You are here

Asia: Markets mostly higher as China marks holiday


[HONG KONG] A sense of calm returned to Asian trading Thursday after weeks of China-fuelled volatility as a public holiday on the mainland allowed investors to focus on upbeat US data, helping push riskier assets higher.

A healthy run-up on Wall Street provided a perfect start for regional dealers ahead of the release of a crucial jobs report out of Washington on Friday.

However, the more upbeat mood came against a backdrop of a warning from the International Monetary Fund (IMF) that the recent turmoil from the China crisis was having a broader impact on the global economy.

Tokyo rose 1.4 per cent by lunch while Seoul added 0.46 per cent. There were also gains for Singapore and Taipei.

Shanghai and Hong Kong were closed to mark World War II Victory Day commemorations in China.

"A major source of market disruption is sidelined as markets in China are now closed for the week," Michael McCarthy, chief market strategist in Sydney at CMC Markets, told Bloomberg News. "Asia-Pacific investors are anticipating relief today." However, lingering concerns about Australia's economy kept Sydney in the red, with the ASX 200 down 0.80 per cent.

World indices have seen wild swings on growing fears about China's economy - the world's second biggest and a key driver of global expansion - as its leaders struggle to manage a slowdown in growth.

The latest ructions came on Tuesday when Beijing said the country's vast manufacturing sector had contracted in August.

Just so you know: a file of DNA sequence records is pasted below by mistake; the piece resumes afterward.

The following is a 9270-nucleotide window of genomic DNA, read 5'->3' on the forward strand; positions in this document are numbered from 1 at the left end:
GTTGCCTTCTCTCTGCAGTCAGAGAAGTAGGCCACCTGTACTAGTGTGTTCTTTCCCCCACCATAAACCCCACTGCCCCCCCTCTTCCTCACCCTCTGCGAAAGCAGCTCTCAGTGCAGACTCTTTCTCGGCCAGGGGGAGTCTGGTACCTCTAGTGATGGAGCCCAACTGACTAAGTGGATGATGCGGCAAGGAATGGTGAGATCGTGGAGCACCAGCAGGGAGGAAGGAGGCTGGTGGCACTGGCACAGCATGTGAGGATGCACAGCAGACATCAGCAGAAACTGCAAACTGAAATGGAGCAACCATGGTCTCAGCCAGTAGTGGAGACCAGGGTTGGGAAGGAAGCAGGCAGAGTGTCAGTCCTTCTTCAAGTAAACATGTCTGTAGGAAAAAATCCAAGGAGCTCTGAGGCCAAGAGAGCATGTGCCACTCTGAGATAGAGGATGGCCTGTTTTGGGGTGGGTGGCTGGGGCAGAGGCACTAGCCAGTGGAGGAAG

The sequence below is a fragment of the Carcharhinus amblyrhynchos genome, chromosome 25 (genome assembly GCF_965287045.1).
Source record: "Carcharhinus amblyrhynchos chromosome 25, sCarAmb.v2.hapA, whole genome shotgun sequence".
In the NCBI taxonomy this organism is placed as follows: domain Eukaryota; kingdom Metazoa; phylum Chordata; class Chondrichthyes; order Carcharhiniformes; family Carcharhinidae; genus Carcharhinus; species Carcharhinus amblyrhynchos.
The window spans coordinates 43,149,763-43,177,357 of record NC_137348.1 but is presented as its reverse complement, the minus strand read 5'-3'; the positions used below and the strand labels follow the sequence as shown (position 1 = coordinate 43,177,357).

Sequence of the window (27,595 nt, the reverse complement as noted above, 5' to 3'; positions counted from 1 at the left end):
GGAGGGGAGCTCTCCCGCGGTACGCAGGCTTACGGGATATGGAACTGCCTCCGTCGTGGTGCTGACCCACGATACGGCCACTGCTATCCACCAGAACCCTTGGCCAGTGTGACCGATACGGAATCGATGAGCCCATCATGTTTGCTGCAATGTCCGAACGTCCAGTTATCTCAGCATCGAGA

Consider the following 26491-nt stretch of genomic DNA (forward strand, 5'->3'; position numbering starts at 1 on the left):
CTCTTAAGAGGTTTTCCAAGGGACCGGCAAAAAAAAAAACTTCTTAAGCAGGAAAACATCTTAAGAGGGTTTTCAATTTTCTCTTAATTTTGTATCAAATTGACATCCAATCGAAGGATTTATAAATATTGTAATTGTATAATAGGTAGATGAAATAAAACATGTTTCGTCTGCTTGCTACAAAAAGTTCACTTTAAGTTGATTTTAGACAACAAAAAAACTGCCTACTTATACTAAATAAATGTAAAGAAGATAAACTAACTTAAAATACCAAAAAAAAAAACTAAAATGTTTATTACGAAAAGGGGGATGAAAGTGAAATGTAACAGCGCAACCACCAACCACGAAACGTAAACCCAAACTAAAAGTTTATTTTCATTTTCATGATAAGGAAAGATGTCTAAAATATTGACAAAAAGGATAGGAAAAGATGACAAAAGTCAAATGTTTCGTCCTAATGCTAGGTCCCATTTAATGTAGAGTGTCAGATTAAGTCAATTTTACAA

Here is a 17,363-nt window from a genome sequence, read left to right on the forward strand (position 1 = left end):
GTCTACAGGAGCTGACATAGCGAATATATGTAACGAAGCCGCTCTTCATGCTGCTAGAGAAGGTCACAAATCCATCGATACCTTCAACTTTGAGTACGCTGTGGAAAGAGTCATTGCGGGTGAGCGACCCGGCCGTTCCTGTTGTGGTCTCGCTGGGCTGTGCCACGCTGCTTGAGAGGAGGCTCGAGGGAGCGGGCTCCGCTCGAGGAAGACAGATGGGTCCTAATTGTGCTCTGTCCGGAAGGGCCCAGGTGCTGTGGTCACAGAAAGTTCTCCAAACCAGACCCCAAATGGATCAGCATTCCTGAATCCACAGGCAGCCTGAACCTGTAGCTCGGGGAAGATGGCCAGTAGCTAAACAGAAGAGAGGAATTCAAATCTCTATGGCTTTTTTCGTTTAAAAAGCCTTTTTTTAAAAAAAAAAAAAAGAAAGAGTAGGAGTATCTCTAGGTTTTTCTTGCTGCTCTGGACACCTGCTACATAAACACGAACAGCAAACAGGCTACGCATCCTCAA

International markets were shaken amid fresh questions over the government's ability to contain the crisis and transition the economy from one that is investment-driven to one reliant on consumer spending.

But buying sentiment was supported Thursday by advances on Wall Street, with the Dow up 1.82 per cent, the S&P 500 gaining 1.83 per cent and the Nasdaq 2.46 per cent higher.

US dealers were lifted by the Fed's Beige Book survey of the economy, which showed growth was modest to moderate while respondents were optimistic about the coming months.

Also Wednesday, a survey from payroll firm ADP showed the US private sector saw a 190,000 jump in new jobs in August. That came two days before the government's own figures, which are tipped to see a healthy rise.

Eyes are on the US central bank as its policymakers are scheduled to gather in two weeks for a meeting where they may decide to increase the key interest rates.

The buoyant mood also provided support for the dollar against the yen, which is considered a safer option in times of turmoil.

The greenback stood at 120.58 yen in early Tokyo trade, up slightly from 120.32 in New York Wednesday.

But while the US economy looks to be getting back on track, the IMF highlighted the fragility of the global economy as China struggles.

In a report for Group of 20 finance ministers meeting in Turkey this week the Fund said the upheaval in China, as well as factors like capital flow reversals, posed increased risk to economic growth around the world.

"China's transition to a lower growth, while broadly in line with forecasts, appears to have larger-than-previously-envisaged cross-border repercussions, reflected in weakening commodity prices and stock prices," it added.

However, it did not lower its outlook for world growth this year. Earlier this week IMF boss Christine Lagarde said global expansion would be "likely weaker" than forecast in 2015 owing to a bigger-than-expected slowdown across most economies.